oikos St. GallenChapter-NewsArticleCradle to Cradle® (C2C): Raising the Standards of Corporate Sustainability

Cradle to Cradle® (C2C): Raising the Standards of Corporate Sustainability

12 July 2017 | Article, Chapter-News

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Elise Amez-Droz | elise.amezdroz(at)duke.edu

MA Candidate (2018) Duke University – BA (2017) University of St.Gallen

What is Cradle to Cradle?

Cradle to Cradle (C2C) was born from the ambition of Michael Braungart, a German chemist, and William McDonough, an American architect, to solve the problem of waste and achieve true sustainability through design. When they first met in 1991, they realized that they shared a common belief in the potential of corporate growth objectives to be a force for good toward the environment. Their goal was to design industrial activities for abundance, and doing so by eliminating the concept of waste. They wrote their first book, Cradle to Cradle: Remaking the Way We Make Things, in 2002 and started working with companies that wanted to implement those ideas into their processes.

How Does It Work?

The key is to build products within a system of either biological or technical components. A product needs to be either fully biodegradable (biological cycle) or built in such a way that, at the end of its life cycle, it can be dismantled so that its parts can become part of a new product (technical cycle). Braungart and McDonough called their concept Cradle to Cradle, as opposed to Cradle-to-Grave which implies turning natural products into waste. The corresponding C2C certification has been awarded to many products in various industries around the world. Obtaining the certification demands significant changes along the value chain and in terms of stakeholder relations, yet many companies have certified products and chosen to pursue C2C concepts as their strategy. What are their motivations? This is the question I sought to answer in a research project I conducted in the spring of 2017.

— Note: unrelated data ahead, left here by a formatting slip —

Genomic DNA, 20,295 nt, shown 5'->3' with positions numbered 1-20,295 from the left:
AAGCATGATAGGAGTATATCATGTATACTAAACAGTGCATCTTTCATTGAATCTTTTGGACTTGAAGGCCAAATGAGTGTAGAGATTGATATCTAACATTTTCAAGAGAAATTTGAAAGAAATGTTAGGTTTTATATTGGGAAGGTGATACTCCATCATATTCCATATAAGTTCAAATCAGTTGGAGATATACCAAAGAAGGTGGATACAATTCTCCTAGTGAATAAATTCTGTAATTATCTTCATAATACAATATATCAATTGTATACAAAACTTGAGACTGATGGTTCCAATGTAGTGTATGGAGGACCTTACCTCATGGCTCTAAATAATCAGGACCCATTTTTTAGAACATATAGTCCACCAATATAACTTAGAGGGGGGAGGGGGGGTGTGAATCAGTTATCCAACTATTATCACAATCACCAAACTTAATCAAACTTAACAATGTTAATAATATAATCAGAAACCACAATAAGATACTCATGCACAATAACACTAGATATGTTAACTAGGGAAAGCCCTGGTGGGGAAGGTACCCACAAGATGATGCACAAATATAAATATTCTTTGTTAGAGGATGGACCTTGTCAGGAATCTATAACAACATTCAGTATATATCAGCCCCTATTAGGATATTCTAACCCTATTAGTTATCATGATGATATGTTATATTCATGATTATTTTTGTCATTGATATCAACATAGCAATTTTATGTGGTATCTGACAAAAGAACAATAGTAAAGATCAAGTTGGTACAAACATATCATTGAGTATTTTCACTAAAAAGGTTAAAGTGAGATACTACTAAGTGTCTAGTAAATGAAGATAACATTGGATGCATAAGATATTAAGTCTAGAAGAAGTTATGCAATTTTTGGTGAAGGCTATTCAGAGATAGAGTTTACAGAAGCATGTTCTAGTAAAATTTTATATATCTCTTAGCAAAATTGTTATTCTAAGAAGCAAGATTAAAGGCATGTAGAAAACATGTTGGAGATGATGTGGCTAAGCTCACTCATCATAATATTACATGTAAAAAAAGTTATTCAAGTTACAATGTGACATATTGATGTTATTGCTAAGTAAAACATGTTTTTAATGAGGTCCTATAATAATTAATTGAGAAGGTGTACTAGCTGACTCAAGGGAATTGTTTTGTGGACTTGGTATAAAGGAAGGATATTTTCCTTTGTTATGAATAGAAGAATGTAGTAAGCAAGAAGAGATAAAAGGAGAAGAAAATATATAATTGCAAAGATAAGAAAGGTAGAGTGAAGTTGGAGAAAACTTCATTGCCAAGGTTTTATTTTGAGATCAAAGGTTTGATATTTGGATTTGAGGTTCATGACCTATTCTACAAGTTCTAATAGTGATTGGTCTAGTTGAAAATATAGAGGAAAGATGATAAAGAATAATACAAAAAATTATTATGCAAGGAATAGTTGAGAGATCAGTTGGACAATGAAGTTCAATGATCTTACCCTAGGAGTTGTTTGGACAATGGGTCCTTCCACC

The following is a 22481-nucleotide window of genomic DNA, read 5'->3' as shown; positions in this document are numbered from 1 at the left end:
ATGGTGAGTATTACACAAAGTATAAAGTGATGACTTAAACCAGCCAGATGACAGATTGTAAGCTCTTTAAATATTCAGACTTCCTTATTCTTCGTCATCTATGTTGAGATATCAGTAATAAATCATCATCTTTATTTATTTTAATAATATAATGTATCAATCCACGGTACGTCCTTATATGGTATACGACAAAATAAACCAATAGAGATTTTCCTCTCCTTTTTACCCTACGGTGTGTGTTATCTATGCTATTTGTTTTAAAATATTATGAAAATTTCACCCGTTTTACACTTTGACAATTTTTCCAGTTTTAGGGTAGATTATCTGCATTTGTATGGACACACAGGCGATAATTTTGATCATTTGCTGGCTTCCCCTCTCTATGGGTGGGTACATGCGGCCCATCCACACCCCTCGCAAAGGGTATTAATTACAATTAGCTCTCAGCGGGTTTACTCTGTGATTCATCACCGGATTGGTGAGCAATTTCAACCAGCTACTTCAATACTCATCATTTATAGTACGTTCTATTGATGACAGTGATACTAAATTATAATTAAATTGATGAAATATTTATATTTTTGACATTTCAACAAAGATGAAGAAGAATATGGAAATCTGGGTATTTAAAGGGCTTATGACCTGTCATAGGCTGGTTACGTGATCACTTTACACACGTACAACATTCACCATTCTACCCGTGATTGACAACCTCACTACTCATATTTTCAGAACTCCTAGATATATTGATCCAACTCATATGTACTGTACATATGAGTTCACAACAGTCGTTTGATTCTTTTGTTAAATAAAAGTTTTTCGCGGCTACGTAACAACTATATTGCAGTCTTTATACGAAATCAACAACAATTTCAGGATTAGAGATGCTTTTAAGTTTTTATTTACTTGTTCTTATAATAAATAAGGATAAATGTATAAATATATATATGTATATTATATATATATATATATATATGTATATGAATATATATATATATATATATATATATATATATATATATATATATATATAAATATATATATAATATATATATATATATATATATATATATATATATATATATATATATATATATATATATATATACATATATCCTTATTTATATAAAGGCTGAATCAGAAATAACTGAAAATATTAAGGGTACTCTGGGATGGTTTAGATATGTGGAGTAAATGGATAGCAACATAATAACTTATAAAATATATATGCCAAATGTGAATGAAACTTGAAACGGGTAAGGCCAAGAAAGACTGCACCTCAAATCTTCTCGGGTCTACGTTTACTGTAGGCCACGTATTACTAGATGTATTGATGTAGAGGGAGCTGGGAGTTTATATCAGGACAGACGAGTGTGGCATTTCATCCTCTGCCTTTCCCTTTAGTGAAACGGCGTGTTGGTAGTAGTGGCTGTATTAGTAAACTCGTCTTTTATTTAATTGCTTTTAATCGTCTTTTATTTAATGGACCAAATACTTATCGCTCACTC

Profile of Companies that Adopted Cradle to Cradle

Through interviews, I garnered insights into three different industries – hardwood flooring, commercial printing, and textile – and the factors that led three companies to undertake the certification of some of or all their products. A variety of motivations emerged, and no single variable constituted a decisive reason for companies to adopt C2C. Rather, a combination of motivations can explain the move, including the following: the certification acted as a differentiator and activated storytelling capabilities; it shielded the companies against ever stricter environmental regulations and NGO scrutiny; and it was in alignment with the decision-makers’ values and with corporate objectives. The executives contrasted C2C with other sustainable labels, highlighting how C2C was not simply a matter of money and advertising, but of action and commitment as well. The certification ultimately enabled them to create the best possible offer for the customers, their business, and the environment.

C2C Certification – A Worthwhile Endeavor?

My research focused on the motivations of companies in their initial years of implementation. Time will tell if the certification will yield the expected benefits and help the companies reach the desired positioning. In the meantime, the waste reduction and technological progress achieved through those endeavors will indisputably contribute to worldwide environmental protection efforts, which is, in and of itself, a praiseworthy outcome.

If you wish to further discuss sustainable design, please get in touch with me via email at elise.amezdroz(at)duke.edu.